You will remember that we got very excited about the recent Hedgelaying competition in Blackwater. It might not be very ‘street’, but without skills like this on the Island, our environment could end up looking very different – imagine all those hedges, which provide homes for wonderful wildlife, all gone and bog standard fences in their place. Well, one of the contestants, Oz Hoskyns, who took third place in the competition and trains hedgelaying to the amateur enthusiast through his business Hobbit House, has very kindly agreed to write a piece for the blog … and here it follows.
Hedgerows all over the South Wight are suffering from benign neglect.
Landowners and farmers do not have the inclination nor the cash to manage their field boundaries in the traditional way. Hedges have been allowed to grow on up and up with the occasional drastic bashing by a flail. The result is lines of gappy trees which are not stock proof and provide limited habitat value for wildlife.
The answer? Hedgelaying. This is the traditional way of managing our beautiful hedgerows and was practiced for hundreds of years before barbed wire fencing was invented.
It is an ancient craft that anyone can learn. It can be utilised in the garden on a short stretch of plants as well as the usual line of field hedge. No specialised tools are required. It costs nothing. It provides a dense, safe habitat for small birds to nest and voles to have their holes. AND, as we are a tourist area, it is a feature of our landscape.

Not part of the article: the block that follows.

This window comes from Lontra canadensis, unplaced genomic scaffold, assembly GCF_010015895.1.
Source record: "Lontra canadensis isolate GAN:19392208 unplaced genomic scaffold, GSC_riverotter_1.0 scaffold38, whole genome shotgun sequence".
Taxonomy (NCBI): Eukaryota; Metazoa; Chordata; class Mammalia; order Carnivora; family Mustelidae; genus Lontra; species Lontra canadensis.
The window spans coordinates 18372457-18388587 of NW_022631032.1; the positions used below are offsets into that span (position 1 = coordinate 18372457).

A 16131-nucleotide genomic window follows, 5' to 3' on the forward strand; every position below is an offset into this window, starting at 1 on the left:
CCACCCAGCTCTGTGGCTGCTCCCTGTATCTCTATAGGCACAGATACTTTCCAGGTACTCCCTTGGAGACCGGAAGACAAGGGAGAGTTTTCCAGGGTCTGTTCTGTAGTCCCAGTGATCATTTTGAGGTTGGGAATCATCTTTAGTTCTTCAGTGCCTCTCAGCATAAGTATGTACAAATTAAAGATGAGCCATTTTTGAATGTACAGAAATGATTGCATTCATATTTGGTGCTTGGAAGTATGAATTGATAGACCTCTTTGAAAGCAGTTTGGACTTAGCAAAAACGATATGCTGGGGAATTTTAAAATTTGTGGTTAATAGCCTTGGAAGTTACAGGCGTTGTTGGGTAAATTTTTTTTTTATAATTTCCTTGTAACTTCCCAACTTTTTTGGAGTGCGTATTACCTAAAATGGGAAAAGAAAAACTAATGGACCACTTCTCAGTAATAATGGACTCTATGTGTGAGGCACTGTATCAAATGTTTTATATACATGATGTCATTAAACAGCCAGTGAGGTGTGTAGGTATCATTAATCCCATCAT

In the South Wight we are blessed with a number of talented hedge layers, or cutters. The recently held Isle of Wight hedgelaying competition held at the top of Blackwater Shute was won by Godshill resident Dick Poleyne who lays hedges professionally.
The principles of the craft are very simple:
Clear out all the rubbish from the hedge including bramble and elder. This will leave you the exposed stems of the overgrown hedge.
Cut away the branches on the side that will be nearer the ground when laid, then cut through the stem on the opposite side near the base. Cut about three quarters of the way through or until the stem (which we now call a pleacher) becomes wibbly wobbly.
Lay the pleacher gently on the line of the hedge.
If the laid hedge is going to be buffeted by the wind or pushed against by animals then it needs some sort of support until the first years regrowth gives it strength. Traditionally in the Isle of Wight we put in ‘crooks’ which are wooden staples created from the brash we have taken out of the hedge. The South of England stile is to put stakes in and bind the tops together with thin intertwined hazel rods.
One can be as arty crafty as one wants but as long as the hedge has been laid over at an angle of about 30 degrees and it ends up about three foot six inches then the jobs a good’un and the hedge will regenerate. The secret then is to manage it so that it does not become leggy and over grown again. But that is another article.
If you want to learn the basic principles of hedgelaying and make a difference to the wildlife and scenery of the South Wight then contact Oswald Hoskyns of Hobbit House on 731514.